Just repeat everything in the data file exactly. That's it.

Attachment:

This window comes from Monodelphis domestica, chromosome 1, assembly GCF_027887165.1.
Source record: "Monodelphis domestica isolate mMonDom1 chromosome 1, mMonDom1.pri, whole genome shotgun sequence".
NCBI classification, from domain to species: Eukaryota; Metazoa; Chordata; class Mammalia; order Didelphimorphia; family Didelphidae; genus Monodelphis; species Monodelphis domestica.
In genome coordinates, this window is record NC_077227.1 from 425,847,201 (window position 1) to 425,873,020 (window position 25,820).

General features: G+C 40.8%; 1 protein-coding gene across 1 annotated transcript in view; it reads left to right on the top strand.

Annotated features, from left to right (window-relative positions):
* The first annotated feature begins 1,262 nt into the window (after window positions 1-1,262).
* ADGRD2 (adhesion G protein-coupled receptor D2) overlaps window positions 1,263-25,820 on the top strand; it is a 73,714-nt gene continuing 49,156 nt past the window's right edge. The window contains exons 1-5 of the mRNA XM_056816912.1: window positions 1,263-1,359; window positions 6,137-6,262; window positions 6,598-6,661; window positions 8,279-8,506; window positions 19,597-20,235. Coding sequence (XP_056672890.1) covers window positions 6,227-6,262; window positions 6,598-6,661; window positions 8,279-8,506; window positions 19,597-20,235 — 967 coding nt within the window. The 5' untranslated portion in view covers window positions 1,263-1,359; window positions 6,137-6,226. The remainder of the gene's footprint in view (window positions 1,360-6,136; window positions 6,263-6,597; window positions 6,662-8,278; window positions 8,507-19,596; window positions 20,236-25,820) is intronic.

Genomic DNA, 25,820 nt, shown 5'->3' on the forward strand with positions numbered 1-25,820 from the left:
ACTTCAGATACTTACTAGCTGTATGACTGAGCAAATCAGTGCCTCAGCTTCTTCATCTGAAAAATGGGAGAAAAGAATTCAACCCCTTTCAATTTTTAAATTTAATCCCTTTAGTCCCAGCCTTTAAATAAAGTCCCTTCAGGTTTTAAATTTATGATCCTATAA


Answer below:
This window comes from Monodelphis domestica, chromosome 1, assembly GCF_027887165.1.
Source record: "Monodelphis domestica isolate mMonDom1 chromosome 1, mMonDom1.pri, whole genome shotgun sequence".
NCBI classification, from domain to species: Eukaryota; Metazoa; Chordata; class Mammalia; order Didelphimorphia; family Didelphidae; genus Monodelphis; species Monodelphis domestica.
In genome coordinates, this window is record NC_077227.1 from 425,847,201 (window position 1) to 425,873,020 (window position 25,820).

General features: G+C 40.8%; 1 protein-coding gene across 1 annotated transcript in view; it reads left to right on the top strand.

Annotated features, from left to right (window-relative positions):
* The first annotated feature begins 1,262 nt into the window (after window positions 1-1,262).
* ADGRD2 (adhesion G protein-coupled receptor D2) overlaps window positions 1,263-25,820 on the top strand; it is a 73,714-nt gene continuing 49,156 nt past the window's right edge. The window contains exons 1-5 of the mRNA XM_056816912.1: window positions 1,263-1,359; window positions 6,137-6,262; window positions 6,598-6,661; window positions 8,279-8,506; window positions 19,597-20,235. Coding sequence (XP_056672890.1) covers window positions 6,227-6,262; window positions 6,598-6,661; window positions 8,279-8,506; window positions 19,597-20,235 — 967 coding nt within the window. The 5' untranslated portion in view covers window positions 1,263-1,359; window positions 6,137-6,226. The remainder of the gene's footprint in view (window positions 1,360-6,136; window positions 6,263-6,597; window positions 6,662-8,278; window positions 8,507-19,596; window positions 20,236-25,820) is intronic.

Genomic DNA, 25,820 nt, shown 5'->3' on the forward strand with positions numbered 1-25,820 from the left:
ACTTCAGATACTTACTAGCTGTATGACTGAGCAAATCAGTGCCTCAGCTTCTTCATCTGAAAAATGGGAGAAAAGAATTCAACCCCTTTCAATTTTTAAATTTAATCCCTTTAGTCCCAGCCTTTAAATAAAGTCCCTTCAGGTTTTAAATTTATGATCCTATAA